With origins in the 1950s, Stockland (ASX:SGP) has grown to become one of the largest diversified property groups in Australia.
SGP owns, manages and develops a wide range of real estate assets including shopping centres, logistics centres, business parks, offices, residential communities and retirement living villages.
SGP has long attracted investor interest for its solid mix of passive income-producing properties held within its trust, coupled with the more active earnings from its corporation.
About 70 per cent of the group’s assets are in the trust, which owns retail malls, offices, logistics centres and business parks. The rest support the large-scale development of residential and retirement living properties.
Recent full-year results were sound, building on the solid record of previous years. SGP guided to growth in FY19 cashflow per security of five to seven per cent and a distribution per security of 27.6 cents.
While there is an oversupply of apartments in some suburbs, SGP emphasises the development of affordable detached, medium-density housing for first home buyers and owner-occupiers. Due to population growth and state government incentives for first home buyers, this part of the residential market is proving more resilient to regulatory controls on bank lending to investors and interest-only mortgage borrowers. As property prices cool, there is a flight to quality in housing markets which benefits SGP. Target FY19 residential settlements of ~6,000 lots including 400 town homes are lower than FY18 but this should be offset by higher prices. 75% of buyers are owner-occupiers, which reduces exposure to the declining investor segment. Operating margins are expected to rise to ~18% in FY19.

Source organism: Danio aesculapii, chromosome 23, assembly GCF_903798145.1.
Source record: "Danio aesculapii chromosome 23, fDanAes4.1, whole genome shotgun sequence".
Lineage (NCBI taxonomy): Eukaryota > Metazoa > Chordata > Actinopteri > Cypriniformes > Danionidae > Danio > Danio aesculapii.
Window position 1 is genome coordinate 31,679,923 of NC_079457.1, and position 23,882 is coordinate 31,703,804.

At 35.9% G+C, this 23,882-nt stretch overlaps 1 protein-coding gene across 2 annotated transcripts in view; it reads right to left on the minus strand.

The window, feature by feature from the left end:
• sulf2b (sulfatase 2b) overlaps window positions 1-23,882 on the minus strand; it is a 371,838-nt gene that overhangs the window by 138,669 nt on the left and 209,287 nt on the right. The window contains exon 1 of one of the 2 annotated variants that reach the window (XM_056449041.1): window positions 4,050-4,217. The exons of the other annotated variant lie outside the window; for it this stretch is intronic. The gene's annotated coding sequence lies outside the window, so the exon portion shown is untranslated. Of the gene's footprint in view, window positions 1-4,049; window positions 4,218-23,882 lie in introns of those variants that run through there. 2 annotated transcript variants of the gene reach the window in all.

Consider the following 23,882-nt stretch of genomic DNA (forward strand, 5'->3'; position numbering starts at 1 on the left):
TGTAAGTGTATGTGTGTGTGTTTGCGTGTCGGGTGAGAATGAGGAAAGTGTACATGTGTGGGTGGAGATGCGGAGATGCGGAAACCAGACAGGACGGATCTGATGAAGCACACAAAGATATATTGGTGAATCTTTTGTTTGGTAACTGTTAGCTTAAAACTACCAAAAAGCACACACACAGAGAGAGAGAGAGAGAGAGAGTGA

SGP’s retail sales grew 3.4 per cent over the year, an improvement due to better specialty sales. Retail conditions are challenging, especially in areas with subdued economies, however services, food, lifestyle, mini-majors, entertainment and leisure offerings continue to perform well and are the focus for SGP’s remixing of its malls. SGP will also deweight retail in its portfolio.
The retirement living business took a hit in FY18 from the Aveo controversy but should have a better year in FY19.  The fourth quarter saw a 15 per cent increase in sales above the previous corresponding period. Between improved turnover of existing units plus new development sales, retirement earnings should improve in FY19.
Investors who need consistent, reliable income should prefer strong balance sheets and conservative dividend payout ratios. SGP’s gearing is just 22 per cent with a weighted average debt maturity of 6.2 years and a declining cost of debt.  The forecast FY19 payout of 75 per cent is at the lower end of the 75-85 per cent target range.
Over many years SGP has proved itself a consistent performer that has paid an attractive stream of biannual distributions. At current prices the stock offers a yield of 6.5 per cent, which should be of interest to income investors. Compare this with term deposit rates of 2.5 per cent. In our view the business is worth over $4.50 per share.
 
Clime owns shares in SGP.